- The gender gap is narrowing. Male primary care doctors in 2023 earn 19% more than females, compared to about 25% previously.
- Male specialist physicians earn 27% more than females, down from 31% last year and 33% the year before that.
- Only 19% of radiologists are women – one of the lowest rates of female participation among medical specialties.
- 58% of radiologists feel they are fairly paid.
- Radiologists report working an average of 49.6 hours a week.
- 90% of radiologists say they would choose their specialty again, ranking #10.
On the positive side, physician salaries continue to rise, and medicine is making encouraging progress in narrowing the gender gap. Radiologists seem to be well-compensated and relatively happy, but the specialty has more to do to attract women.
Underlying the raw data is a disturbing undercurrent of physician dissatisfaction, with many feeling as though medicine is a golden cage. In the free-response portion of the survey, doctors described themselves as caught between falling reimbursement and rising costs, with overwork also leading to burnout.
The Medscape survey shows that addressing physician burnout must become a priority for the US healthcare system, and it can’t be solved merely by boosting salaries. Increasing the number of residency slots is a good first step (see below).
The latest news on physician salaries is out, and it’s not pretty. A new Doximity survey found that average physician pay declined 2.4% last year, compared to an increase of 3.8% in 2021. The drop was exacerbated by high inflation rates that took a bite out of physician salaries.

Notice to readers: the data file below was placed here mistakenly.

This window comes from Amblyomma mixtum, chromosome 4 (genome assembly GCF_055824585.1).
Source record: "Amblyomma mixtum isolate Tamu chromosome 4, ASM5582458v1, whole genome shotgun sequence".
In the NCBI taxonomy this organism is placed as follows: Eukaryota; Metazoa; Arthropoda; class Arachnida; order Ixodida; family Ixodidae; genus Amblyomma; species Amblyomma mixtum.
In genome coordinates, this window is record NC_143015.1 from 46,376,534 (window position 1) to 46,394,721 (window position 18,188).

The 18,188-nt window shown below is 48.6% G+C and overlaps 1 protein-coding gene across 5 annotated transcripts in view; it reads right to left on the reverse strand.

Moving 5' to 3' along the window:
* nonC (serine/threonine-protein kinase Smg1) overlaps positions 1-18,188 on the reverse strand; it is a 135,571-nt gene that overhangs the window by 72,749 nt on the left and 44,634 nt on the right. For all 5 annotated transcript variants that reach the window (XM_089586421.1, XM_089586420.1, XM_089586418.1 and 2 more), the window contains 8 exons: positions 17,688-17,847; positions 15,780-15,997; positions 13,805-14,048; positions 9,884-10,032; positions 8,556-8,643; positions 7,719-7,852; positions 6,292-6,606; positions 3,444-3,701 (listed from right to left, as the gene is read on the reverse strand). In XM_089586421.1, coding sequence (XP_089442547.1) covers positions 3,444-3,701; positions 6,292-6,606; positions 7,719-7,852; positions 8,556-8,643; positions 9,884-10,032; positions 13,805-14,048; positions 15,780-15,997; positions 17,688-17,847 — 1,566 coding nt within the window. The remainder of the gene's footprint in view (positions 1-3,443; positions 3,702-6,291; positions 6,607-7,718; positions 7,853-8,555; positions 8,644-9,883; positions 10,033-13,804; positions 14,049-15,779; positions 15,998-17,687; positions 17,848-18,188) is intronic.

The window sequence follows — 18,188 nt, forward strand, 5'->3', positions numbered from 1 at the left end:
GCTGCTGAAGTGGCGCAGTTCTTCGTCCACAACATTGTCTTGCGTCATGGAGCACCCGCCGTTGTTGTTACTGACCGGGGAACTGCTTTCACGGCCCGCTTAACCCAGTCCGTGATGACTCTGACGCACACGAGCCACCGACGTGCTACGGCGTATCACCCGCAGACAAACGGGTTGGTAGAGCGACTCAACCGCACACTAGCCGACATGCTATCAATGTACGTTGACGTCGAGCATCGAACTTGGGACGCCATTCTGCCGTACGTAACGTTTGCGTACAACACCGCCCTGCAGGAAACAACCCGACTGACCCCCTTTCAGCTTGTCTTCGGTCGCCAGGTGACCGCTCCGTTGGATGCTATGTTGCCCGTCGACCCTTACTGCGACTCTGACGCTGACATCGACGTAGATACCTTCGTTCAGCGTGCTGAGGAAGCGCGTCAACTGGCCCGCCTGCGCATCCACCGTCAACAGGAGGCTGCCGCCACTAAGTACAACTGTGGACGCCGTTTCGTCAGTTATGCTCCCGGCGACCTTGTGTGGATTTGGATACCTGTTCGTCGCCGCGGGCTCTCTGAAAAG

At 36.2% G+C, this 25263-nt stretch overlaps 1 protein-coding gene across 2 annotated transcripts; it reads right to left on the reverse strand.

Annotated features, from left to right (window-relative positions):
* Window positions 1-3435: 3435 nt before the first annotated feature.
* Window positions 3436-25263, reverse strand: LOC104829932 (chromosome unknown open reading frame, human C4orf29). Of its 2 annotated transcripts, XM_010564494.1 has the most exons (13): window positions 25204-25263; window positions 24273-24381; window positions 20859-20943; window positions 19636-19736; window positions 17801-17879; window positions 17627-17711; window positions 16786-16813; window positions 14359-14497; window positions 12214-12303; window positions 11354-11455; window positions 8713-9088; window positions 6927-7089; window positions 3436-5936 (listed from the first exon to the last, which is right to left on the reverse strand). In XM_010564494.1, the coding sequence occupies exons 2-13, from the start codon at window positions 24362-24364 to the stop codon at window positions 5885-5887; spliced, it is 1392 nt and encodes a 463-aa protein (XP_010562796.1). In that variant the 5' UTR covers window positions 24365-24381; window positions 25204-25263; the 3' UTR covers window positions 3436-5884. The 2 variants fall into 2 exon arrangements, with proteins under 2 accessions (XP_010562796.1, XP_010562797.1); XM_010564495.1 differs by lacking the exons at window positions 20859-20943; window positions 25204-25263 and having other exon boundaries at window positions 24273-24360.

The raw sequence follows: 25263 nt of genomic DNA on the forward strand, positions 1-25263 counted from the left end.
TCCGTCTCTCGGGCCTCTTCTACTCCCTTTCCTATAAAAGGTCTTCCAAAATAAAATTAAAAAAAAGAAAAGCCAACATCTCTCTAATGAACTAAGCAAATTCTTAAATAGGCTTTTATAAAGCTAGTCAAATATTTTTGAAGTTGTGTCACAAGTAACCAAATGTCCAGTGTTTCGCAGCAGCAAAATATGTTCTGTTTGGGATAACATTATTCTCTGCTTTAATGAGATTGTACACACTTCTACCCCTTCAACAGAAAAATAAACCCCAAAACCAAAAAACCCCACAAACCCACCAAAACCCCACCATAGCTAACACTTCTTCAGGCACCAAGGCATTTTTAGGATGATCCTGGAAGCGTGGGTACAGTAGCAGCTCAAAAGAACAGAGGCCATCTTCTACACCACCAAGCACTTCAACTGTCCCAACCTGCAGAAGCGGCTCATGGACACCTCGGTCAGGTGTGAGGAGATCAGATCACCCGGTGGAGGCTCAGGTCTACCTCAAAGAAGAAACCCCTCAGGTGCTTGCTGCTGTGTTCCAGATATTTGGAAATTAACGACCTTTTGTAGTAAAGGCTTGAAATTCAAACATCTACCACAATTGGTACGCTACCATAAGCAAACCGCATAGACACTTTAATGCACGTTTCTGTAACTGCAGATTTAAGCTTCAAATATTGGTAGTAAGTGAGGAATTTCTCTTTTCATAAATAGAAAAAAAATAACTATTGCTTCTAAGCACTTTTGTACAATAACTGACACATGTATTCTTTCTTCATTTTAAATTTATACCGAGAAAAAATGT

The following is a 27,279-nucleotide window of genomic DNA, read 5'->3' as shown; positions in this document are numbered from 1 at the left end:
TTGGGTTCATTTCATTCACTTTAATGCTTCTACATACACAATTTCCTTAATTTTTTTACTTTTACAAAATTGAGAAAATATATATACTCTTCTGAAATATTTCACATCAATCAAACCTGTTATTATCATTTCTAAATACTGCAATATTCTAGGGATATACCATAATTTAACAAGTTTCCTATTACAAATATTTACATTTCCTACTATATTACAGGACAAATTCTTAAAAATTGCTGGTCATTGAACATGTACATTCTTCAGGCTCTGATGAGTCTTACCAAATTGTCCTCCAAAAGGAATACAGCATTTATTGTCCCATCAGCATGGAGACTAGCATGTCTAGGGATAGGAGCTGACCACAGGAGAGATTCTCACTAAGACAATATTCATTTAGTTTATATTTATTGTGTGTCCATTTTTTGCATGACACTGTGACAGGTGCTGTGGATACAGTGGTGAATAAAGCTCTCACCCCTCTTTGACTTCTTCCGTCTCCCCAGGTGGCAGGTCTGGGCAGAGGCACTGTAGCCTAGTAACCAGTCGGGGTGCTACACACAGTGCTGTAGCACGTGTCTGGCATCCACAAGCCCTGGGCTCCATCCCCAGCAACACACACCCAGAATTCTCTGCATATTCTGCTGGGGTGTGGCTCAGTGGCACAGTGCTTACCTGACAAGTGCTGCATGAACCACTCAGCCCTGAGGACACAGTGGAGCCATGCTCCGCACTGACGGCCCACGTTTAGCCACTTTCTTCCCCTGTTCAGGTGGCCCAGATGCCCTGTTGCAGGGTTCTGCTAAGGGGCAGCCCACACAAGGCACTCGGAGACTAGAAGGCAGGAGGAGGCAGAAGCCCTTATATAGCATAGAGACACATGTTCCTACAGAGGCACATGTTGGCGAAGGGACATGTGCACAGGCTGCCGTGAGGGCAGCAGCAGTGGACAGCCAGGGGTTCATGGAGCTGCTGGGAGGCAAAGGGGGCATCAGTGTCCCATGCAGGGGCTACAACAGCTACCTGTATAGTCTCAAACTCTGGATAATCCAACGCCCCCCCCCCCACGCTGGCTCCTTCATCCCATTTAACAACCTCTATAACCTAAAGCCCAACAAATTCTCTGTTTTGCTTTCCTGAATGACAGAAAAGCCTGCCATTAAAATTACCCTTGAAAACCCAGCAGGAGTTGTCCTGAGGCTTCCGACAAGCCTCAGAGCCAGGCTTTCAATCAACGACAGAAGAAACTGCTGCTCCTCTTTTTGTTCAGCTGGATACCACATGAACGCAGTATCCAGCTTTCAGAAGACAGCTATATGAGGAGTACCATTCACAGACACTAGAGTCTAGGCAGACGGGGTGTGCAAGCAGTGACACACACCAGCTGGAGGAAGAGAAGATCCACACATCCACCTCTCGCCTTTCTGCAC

The Doximity report paints a picture of physicians beset by rising burnout, shortages, and a persistent gender pay gap. Doctors across multiple specialties report feeling more stressed even as wage growth has stalled.
To compile the 2022 data, Doximity got responses from 31,000 US physicians. There was a wide range of average annual compensation across medical specialties, with radiology landing at number 10 on the top 20 list, while nuclear medicine occupied the 20th spot:
- Radiation oncology: $547k vs. $544k in 2021
- Radiology: $504k vs. $495k
- Nuclear medicine: $392k vs. $399k
In other findings of the report:
- Male physicians made $110,000 more than women doctors. At a gap of 26%, this is actually an improvement compared to 28% in 2021.
- Men physicians over their career make over $2 million more than women.
- Nuclear medicine had the smallest pay gap ($394k vs. $382k)
- The pay gap could contribute to higher burnout rates, with 92% of women reporting overwork compared to 83% of men.
- Two-thirds of physicians are considering an employment change due to overwork.
Ironically, Doximity cited results of a recent survey in which 71% of physicians said they would accept lower compensation for better work-life balance.
The news about salaries could be a gut punch to many physicians, who are already dealing with epidemic levels of burnout. Radiology salaries bucked the trend by rising 1.6%, which could explain its popularity among medical students over the last three years.
The question remains, is the money worth it? Rising imaging volumes have been tied to burnout in radiology, and the Doximity report indicates that some physicians are willing to forgo money for better quality of life.